Life of luxury fell flat

EDITOR'S PERSPECTIVE: My new life of luxury fell a bit flatEDITOR'S PERSPECTIVE: My new life of luxury fell a bit flat
EDITOR'S PERSPECTIVE: My new life of luxury fell a bit flat
THE advert had promised everything and I signed on the dotted line for a new life of wine, women and song.

A few days later I had settled into my luxury flat which I had been assured was “town centre based, appointed to an extremely high standard, within walking distance of bars, restaurants and other amenities and providing easy access to motorways”.

What more could I possibly want?

Well, a door that wasn’t a good inch short of its frame, a wardrobe that didn’t fall over every time you entered the one bedroom, some storage, a washing machine that worked and an outside area that wasn’t over-run by rats who had made their homes next to the passing railway line would be a start.

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Oh, and the wine, women and song… well, all that was provided by the flat being conveniently located just behind a very noisy pub which stayed open into the early hours and was frequented by those operating in the “red light tolerance zone” into which it transpired I had just moved.

On the plus side, apart from the highly appointed bit, the rest of the description was accurate enough and it was just a two-minute walk to work, which meant I didn’t have to get up particularly early.

I genuinely can’t think of any other good points. It was £450 a month to rent, plus council tax and bills, and this was 20 years ago.

It proved to be quite an expensive move as if I had been away I would parkoutside to unload the car and immediately be asked for money or if I “wanted to do business”. I suppose it did look suspicious pulling over in that street, but it was where I lived.

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There were drug dealers (pimps) to contend with and I was often approached, by erm, investors in the late night economy who would ask if I had change for a 20. Turned out they meant £20, not 20 pence.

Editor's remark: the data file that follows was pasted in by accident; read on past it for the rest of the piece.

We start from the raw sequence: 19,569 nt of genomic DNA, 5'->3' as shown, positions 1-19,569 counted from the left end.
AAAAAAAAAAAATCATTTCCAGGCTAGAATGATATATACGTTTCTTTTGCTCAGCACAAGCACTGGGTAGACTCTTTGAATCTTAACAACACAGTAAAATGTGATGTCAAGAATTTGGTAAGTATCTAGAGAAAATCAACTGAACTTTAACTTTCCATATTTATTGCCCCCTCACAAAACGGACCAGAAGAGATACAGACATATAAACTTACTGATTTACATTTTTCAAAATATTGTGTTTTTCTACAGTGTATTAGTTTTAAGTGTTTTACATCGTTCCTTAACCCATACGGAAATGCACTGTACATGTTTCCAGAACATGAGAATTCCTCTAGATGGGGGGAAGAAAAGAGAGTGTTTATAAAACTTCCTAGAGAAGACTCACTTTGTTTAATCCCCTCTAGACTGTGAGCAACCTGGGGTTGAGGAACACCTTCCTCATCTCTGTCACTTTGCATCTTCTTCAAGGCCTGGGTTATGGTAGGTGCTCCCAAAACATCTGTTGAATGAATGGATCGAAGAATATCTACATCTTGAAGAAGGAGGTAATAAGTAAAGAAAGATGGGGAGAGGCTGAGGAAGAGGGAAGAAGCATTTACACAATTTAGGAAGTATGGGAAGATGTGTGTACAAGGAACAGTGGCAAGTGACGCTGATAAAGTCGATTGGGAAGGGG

In the daytime, when I was at work, I assume it wasn’t bad. The cobbled street outside was nice, but the rest of it, you could say, was ripe for purchase by the sort of entrepreneur who takes advantage of poverty and misery to provide a “makeover” in the guise of “gentrification”.

As dusk fell though, like some cliched film, out came the nightcrawlers.

It wasn’t uncommon for me to leave work and head for the gym, maybe followed by a quick beer and, on returning home, cut through an alleyway by the pub. I say it wasn’t uncommon, that little short cut was soon rejected as one night when I walked through a “couple” were what I could describe as “handing over the goods” that one of them had purchased.

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Often, in the morning, the evidence of night-time activity was there to see; cigarettes and condoms beneath the over-flowing drain that dripped god-knows what on to the concrete.

I wonder what happened to the people who existed in that little patch of squalor that wrapped itself around those flats. The area is no longer a “tolerance zone”, but does that mean the “problem” was just moved on elsewhere or those whose activities were deemed to be “intolerable” were given help to escape whatever trap had put them there and the flats now delivered the promised luxury?

I think I know the answer.

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